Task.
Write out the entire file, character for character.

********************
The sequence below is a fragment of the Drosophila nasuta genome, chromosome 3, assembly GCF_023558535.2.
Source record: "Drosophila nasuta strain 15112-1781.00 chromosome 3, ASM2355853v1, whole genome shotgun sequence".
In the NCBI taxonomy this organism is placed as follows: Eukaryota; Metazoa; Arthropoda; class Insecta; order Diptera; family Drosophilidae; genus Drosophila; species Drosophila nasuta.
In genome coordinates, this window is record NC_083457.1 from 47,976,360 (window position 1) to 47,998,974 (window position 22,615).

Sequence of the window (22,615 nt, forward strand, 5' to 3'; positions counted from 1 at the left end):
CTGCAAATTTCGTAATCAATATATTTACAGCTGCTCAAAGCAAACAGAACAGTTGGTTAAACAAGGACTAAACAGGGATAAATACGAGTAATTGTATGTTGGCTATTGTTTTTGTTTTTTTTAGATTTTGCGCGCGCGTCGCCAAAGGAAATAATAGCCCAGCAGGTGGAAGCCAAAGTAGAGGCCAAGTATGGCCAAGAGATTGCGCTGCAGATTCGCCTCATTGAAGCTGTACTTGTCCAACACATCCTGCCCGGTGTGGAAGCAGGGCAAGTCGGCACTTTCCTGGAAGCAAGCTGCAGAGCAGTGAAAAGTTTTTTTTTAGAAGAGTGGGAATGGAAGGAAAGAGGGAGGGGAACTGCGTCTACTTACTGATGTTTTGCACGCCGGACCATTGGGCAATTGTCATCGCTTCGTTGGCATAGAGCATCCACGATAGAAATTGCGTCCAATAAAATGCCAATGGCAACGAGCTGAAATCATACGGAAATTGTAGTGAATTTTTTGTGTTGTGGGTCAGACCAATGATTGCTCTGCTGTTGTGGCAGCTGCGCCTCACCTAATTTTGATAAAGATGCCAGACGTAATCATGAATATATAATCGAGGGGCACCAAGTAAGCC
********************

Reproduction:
The sequence below is a fragment of the Drosophila nasuta genome, chromosome 3, assembly GCF_023558535.2.
Source record: "Drosophila nasuta strain 15112-1781.00 chromosome 3, ASM2355853v1, whole genome shotgun sequence".
In the NCBI taxonomy this organism is placed as follows: Eukaryota; Metazoa; Arthropoda; class Insecta; order Diptera; family Drosophilidae; genus Drosophila; species Drosophila nasuta.
In genome coordinates, this window is record NC_083457.1 from 47,976,360 (window position 1) to 47,998,974 (window position 22,615).

Sequence of the window (22,615 nt, forward strand, 5' to 3'; positions counted from 1 at the left end):
CTGCAAATTTCGTAATCAATATATTTACAGCTGCTCAAAGCAAACAGAACAGTTGGTTAAACAAGGACTAAACAGGGATAAATACGAGTAATTGTATGTTGGCTATTGTTTTTGTTTTTTTTAGATTTTGCGCGCGCGTCGCCAAAGGAAATAATAGCCCAGCAGGTGGAAGCCAAAGTAGAGGCCAAGTATGGCCAAGAGATTGCGCTGCAGATTCGCCTCATTGAAGCTGTACTTGTCCAACACATCCTGCCCGGTGTGGAAGCAGGGCAAGTCGGCACTTTCCTGGAAGCAAGCTGCAGAGCAGTGAAAAGTTTTTTTTTAGAAGAGTGGGAATGGAAGGAAAGAGGGAGGGGAACTGCGTCTACTTACTGATGTTTTGCACGCCGGACCATTGGGCAATTGTCATCGCTTCGTTGGCATAGAGCATCCACGATAGAAATTGCGTCCAATAAAATGCCAATGGCAACGAGCTGAAATCATACGGAAATTGTAGTGAATTTTTTGTGTTGTGGGTCAGACCAATGATTGCTCTGCTGTTGTGGCAGCTGCGCCTCACCTAATTTTGATAAAGATGCCAGACGTAATCATGAATATATAATCGAGGGGCACCAAGTAAGCC